Last evening Joe and Linu had brought me a Puran Poli, the local delicacy. I had ‘saved up’ a half of it for the morning. The Poli and a mouthful of water set my sights for the SH60 – Jhakre and Joe had coached me till I could have got to the highway blindfolded. The tolled SH60 is reasonably well maintained to negotiate it at decent speeds. The villages and small towns en route dampen the speed a bit. After Ahmednagar, which came within an hour of starting the trip from Aurangabad at 7.30 am, I stopped just as the ghat road began at a restaurant for breakfast. It was amply evident that they had not served a customer before I happened along. However, I was served a huge helping of Poha and a cup of tea.
Even the ghat roads on SH60 are wide and well maintained. The undulating roads that have been cut through short hill faces are a fascinating drive. The sun’s rays falling on the jagged rocks provide an ideal background for adventure sport. I was scheduled to take the Express Highway from Talegaon, near Pune, to Mumbai. For this one has to turn off at Shikrapur and reach the Urse toll booth via Chakan and Talegaon. This bit of road of over 50 kms is a rough drive. One has to cut across the NH4 and go across to the Express Highway toll booth. As luck would have it, the Expressway was closed and had remained so since 9.30 last evening. An LPG tanker had started leaking at the toll booth and the entire area had been cleared of vehicular movement. Police and personnel manning Emergency Services were all over. I was told that as the time of restoration of traffic on the Expressway cannot be estimated I should take the NH4 to Mumbai. I came back to the intersection of the NH4 and burnt rubber on the Mumbai route.
I anticipated heavy movement on the NH due to closure of the Expressway. Even then I reached Lonavala in good time and looked forward to picking up some Chikkies. I was reminded of the fantastically tasty Chikkies Mrs and Mr Gopal Mohanty had packed for me while leaving Kolkata. While the taste buds were reminiscing and sending salivatory signals to the mind I came across the access point to the Express Highway short of Lonavala. I took that and let rip on the fantastic Expressway, forgetting in a trice the tasty Chikkies. I rolled down the window and let the slightly cool breeze deliver a few rapid ‘slaps’ on the face. Mohammed Rafi and his classic renditions, accompanied by a mental treat of Shammi Kapoor gyrations, were the ideal ingredients to hit a high on the road and through the tunnels. In a short while I passed Panvel and felt bad that the Expressway was over.
I had set up an appointment with Jose Mathew, my erstwhile colleague in DP World and an excellent friend, to meet for lunch at his Vashi residence. From Panvel he ‘virtually’ guided me through to the Vashi market and his residence without any confusion. It was a treat to meet Mrs and Mr Jose, their daughter and son, Alan. I thoroughly enjoyed the company for more than two hours over a couple of alcoholic ‘stress buster’ shots. The short eats more or less filled the tank but the Appam and Fish Moilee, the Cabbage ‘thoran’ and rice, etc found their way unassumingly down my throat to meet their respective appointments with enzymes.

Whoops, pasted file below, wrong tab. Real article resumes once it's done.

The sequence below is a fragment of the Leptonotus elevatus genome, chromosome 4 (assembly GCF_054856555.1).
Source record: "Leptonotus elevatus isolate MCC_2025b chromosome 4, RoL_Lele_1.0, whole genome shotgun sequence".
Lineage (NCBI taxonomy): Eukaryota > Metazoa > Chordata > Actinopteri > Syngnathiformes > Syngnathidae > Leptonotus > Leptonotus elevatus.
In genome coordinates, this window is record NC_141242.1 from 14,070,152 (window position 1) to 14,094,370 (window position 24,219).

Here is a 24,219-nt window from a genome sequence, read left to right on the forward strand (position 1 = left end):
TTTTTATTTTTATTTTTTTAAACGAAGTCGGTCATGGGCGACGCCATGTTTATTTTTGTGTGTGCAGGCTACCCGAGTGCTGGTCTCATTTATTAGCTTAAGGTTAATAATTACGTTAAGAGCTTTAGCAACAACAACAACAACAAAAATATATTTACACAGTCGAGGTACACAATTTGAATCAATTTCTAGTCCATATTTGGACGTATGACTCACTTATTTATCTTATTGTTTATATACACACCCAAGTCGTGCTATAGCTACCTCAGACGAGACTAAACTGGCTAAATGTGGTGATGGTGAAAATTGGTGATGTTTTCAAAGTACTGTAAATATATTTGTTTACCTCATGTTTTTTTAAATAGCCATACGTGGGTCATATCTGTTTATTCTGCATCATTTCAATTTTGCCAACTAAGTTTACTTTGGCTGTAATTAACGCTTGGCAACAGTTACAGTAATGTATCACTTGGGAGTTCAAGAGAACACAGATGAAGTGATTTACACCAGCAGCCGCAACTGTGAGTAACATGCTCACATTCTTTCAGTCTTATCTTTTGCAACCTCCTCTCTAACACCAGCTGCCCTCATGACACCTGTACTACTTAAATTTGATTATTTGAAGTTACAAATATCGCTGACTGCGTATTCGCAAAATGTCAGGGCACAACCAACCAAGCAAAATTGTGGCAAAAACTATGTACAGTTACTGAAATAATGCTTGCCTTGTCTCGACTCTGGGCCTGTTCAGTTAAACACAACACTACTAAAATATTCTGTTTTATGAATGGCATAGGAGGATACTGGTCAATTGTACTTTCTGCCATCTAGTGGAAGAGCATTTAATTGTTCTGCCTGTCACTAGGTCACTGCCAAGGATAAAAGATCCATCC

Girish Pillai is the DRM of Mumbai Division. The only bachelor of our batch and hence, the one with peace of mind when the rest of us have our minds in pieces, stays in Budhwar Park – the swanky uptown residential complex of the Western and Central Railways. Staying with Girish is a ‘habit’ I picked up many years ago in Chennai. These days I do not even ask him if I can, I just do. When I was transferred to Chennai in 1990 from Palghat I shacked up with Girish in his Sterling Road flat till I was allotted one in due course. His flat was the ‘adda’ (den) for all of us who wanted to spend a few peaceful hours or even days, feasting on Karupiah’s recipes. Karupiah was Girish’s granite faced Man Friday with exceptional culinary skills who served up short eats and main courses at lightning speed. When Girish was posted in Mumbai prior to the present assignment I was a regular visitor from Cochin. Over the years, Suo Moto, I had assigned myself space in his family!
Girish had invited a few batch mates for dinner. SCJ, Anup Prasad (apart from being a railway colleague he was also my course mate in Delhi University) and KP Bakshi (our batch mate in IRTS who joined the IAS in Maharashtra cadre in 1982) arrived as appointed and we had a wonderful time till well past the Cinderella hour. Personal experiences and anecdotes interspersed with serious discussions diluted the alcohol and digested the short eats. Dinner came and went in similar manner and I hit the sack just as the digital clock silently sneaked past the first hour after midnight.